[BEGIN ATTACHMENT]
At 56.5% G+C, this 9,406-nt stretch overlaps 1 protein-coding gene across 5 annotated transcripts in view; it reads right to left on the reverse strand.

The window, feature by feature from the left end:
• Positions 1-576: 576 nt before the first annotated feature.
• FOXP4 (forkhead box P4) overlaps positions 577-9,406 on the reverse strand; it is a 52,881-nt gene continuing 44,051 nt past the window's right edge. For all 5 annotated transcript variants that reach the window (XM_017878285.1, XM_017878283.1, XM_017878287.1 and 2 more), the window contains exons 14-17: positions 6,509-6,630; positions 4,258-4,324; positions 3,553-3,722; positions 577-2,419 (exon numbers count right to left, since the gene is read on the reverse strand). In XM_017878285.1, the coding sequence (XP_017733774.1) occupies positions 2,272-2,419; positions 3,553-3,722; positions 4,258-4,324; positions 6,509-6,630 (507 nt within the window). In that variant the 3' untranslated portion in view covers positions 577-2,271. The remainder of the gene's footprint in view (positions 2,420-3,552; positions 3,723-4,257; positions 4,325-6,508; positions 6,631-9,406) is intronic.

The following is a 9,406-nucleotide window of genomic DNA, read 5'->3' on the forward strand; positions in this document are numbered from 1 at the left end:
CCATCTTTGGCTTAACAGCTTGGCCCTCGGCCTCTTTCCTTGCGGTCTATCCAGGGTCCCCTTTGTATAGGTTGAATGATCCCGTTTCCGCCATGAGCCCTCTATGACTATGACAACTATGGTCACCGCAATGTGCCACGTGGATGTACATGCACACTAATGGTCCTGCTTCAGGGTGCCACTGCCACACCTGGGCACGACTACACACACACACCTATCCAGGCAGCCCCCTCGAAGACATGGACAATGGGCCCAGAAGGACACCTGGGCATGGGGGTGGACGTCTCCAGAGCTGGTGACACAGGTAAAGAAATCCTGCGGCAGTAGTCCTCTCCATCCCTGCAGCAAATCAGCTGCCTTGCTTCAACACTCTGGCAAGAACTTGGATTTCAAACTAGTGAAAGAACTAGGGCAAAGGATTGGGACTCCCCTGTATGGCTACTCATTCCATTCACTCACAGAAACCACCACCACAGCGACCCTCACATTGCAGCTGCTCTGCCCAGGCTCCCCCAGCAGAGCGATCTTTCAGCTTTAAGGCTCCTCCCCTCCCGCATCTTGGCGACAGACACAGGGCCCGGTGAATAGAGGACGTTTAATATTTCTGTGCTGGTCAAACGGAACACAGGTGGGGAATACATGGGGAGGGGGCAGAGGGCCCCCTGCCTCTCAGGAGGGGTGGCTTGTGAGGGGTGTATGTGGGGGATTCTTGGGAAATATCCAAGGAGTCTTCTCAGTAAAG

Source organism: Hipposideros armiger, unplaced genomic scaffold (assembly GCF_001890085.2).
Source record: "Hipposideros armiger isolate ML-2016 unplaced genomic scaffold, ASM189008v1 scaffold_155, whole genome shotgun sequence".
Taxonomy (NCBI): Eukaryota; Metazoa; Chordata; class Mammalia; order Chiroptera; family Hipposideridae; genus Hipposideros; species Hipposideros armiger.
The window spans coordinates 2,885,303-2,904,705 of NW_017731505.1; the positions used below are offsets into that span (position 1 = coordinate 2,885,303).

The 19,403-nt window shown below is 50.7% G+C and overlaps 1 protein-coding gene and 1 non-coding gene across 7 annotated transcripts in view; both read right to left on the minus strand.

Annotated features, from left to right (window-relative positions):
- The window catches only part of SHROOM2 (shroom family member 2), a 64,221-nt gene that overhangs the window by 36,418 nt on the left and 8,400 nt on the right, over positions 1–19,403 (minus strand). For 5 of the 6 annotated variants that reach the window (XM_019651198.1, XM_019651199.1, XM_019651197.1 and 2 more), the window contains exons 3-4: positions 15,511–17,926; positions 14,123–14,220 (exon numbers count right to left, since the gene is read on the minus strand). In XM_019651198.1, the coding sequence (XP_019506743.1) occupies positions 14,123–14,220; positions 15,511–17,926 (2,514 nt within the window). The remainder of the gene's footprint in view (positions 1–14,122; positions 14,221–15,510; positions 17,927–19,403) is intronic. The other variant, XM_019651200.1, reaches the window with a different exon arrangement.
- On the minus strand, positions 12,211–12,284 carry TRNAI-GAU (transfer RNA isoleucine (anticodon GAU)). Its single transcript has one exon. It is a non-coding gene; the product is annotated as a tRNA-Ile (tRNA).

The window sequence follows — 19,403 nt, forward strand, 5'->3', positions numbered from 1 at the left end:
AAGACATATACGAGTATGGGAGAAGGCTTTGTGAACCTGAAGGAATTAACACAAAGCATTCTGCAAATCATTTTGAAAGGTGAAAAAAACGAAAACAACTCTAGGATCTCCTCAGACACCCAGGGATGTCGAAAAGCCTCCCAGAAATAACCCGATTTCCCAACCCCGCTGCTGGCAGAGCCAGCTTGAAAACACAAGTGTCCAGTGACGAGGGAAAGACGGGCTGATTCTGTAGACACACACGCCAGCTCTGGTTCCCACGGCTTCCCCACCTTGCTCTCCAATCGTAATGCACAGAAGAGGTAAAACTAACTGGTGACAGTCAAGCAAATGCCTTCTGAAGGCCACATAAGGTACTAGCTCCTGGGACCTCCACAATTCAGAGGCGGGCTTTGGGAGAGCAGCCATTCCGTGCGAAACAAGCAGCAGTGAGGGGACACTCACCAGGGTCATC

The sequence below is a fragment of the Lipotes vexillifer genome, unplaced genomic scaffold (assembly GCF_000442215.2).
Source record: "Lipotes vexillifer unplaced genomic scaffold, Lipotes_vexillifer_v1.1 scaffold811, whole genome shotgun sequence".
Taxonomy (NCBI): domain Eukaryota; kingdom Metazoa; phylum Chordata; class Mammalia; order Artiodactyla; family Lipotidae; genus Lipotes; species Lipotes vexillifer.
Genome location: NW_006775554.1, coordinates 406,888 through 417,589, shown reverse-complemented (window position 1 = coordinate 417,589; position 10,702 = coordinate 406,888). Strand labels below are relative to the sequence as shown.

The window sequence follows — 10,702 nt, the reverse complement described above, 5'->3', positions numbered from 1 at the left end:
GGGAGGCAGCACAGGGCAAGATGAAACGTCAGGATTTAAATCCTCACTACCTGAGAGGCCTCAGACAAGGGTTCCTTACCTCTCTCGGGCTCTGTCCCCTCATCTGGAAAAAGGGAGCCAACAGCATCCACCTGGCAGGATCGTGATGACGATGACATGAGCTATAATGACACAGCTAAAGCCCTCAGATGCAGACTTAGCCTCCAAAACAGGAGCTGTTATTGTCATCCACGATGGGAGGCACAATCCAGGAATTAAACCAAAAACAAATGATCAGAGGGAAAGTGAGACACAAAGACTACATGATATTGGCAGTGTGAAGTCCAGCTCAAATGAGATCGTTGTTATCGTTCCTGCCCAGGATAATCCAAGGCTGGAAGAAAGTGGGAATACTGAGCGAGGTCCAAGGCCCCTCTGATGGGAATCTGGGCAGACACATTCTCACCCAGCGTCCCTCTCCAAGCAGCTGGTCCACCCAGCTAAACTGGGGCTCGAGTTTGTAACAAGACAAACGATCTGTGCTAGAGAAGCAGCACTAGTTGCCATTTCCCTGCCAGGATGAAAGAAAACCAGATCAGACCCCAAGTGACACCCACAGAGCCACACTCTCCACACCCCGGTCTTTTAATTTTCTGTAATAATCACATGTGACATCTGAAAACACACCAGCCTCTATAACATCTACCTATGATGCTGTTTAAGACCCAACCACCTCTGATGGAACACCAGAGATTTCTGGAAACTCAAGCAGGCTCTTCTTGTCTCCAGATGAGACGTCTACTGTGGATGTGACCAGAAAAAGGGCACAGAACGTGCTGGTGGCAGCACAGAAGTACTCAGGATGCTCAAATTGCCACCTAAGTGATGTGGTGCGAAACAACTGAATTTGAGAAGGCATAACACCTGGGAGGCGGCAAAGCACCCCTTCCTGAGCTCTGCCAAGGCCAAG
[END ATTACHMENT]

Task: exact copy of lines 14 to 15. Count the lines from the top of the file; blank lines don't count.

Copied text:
- On the minus strand, positions 12,211–12,284 carry TRNAI-GAU (transfer RNA isoleucine (anticodon GAU)). Its single transcript has one exon. It is a non-coding gene; the product is annotated as a tRNA-Ile (tRNA).

The window sequence follows — 19,403 nt, forward strand, 5'->3', positions numbered from 1 at the left end: